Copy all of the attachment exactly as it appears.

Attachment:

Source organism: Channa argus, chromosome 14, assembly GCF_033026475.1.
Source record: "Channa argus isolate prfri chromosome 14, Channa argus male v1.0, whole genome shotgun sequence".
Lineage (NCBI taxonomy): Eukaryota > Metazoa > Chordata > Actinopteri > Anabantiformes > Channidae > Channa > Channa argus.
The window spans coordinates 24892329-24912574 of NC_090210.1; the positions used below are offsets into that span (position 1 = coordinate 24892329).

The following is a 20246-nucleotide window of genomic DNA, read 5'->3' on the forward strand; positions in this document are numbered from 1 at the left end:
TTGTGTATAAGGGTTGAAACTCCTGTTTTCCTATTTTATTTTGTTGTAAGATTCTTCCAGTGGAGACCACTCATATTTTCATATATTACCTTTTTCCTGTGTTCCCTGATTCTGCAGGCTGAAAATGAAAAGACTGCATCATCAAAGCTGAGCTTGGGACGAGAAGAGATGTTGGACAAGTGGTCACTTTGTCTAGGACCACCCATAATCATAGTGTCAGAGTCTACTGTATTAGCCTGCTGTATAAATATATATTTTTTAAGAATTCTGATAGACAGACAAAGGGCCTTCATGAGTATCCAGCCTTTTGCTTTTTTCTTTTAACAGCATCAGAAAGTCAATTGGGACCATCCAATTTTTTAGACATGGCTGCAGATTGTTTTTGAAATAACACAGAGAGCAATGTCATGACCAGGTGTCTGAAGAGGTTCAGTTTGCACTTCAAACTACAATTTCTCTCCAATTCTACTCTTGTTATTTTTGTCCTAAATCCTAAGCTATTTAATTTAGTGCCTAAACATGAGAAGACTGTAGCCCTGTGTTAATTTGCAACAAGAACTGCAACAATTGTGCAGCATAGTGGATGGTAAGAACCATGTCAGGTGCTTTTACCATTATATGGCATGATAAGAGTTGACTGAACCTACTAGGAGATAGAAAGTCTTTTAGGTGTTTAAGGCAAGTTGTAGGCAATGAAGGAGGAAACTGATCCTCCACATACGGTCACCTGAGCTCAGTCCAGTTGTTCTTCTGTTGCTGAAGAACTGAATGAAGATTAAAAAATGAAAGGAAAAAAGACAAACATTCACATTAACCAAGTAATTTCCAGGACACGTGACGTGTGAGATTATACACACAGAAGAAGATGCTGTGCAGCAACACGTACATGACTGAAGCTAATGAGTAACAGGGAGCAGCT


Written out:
Source organism: Channa argus, chromosome 14, assembly GCF_033026475.1.
Source record: "Channa argus isolate prfri chromosome 14, Channa argus male v1.0, whole genome shotgun sequence".
Lineage (NCBI taxonomy): Eukaryota > Metazoa > Chordata > Actinopteri > Anabantiformes > Channidae > Channa > Channa argus.
The window spans coordinates 24892329-24912574 of NC_090210.1; the positions used below are offsets into that span (position 1 = coordinate 24892329).

The following is a 20246-nucleotide window of genomic DNA, read 5'->3' on the forward strand; positions in this document are numbered from 1 at the left end:
TTGTGTATAAGGGTTGAAACTCCTGTTTTCCTATTTTATTTTGTTGTAAGATTCTTCCAGTGGAGACCACTCATATTTTCATATATTACCTTTTTCCTGTGTTCCCTGATTCTGCAGGCTGAAAATGAAAAGACTGCATCATCAAAGCTGAGCTTGGGACGAGAAGAGATGTTGGACAAGTGGTCACTTTGTCTAGGACCACCCATAATCATAGTGTCAGAGTCTACTGTATTAGCCTGCTGTATAAATATATATTTTTTAAGAATTCTGATAGACAGACAAAGGGCCTTCATGAGTATCCAGCCTTTTGCTTTTTTCTTTTAACAGCATCAGAAAGTCAATTGGGACCATCCAATTTTTTAGACATGGCTGCAGATTGTTTTTGAAATAACACAGAGAGCAATGTCATGACCAGGTGTCTGAAGAGGTTCAGTTTGCACTTCAAACTACAATTTCTCTCCAATTCTACTCTTGTTATTTTTGTCCTAAATCCTAAGCTATTTAATTTAGTGCCTAAACATGAGAAGACTGTAGCCCTGTGTTAATTTGCAACAAGAACTGCAACAATTGTGCAGCATAGTGGATGGTAAGAACCATGTCAGGTGCTTTTACCATTATATGGCATGATAAGAGTTGACTGAACCTACTAGGAGATAGAAAGTCTTTTAGGTGTTTAAGGCAAGTTGTAGGCAATGAAGGAGGAAACTGATCCTCCACATACGGTCACCTGAGCTCAGTCCAGTTGTTCTTCTGTTGCTGAAGAACTGAATGAAGATTAAAAAATGAAAGGAAAAAAGACAAACATTCACATTAACCAAGTAATTTCCAGGACACGTGACGTGTGAGATTATACACACAGAAGAAGATGCTGTGCAGCAACACGTACATGACTGAAGCTAATGAGTAACAGGGAGCAGCT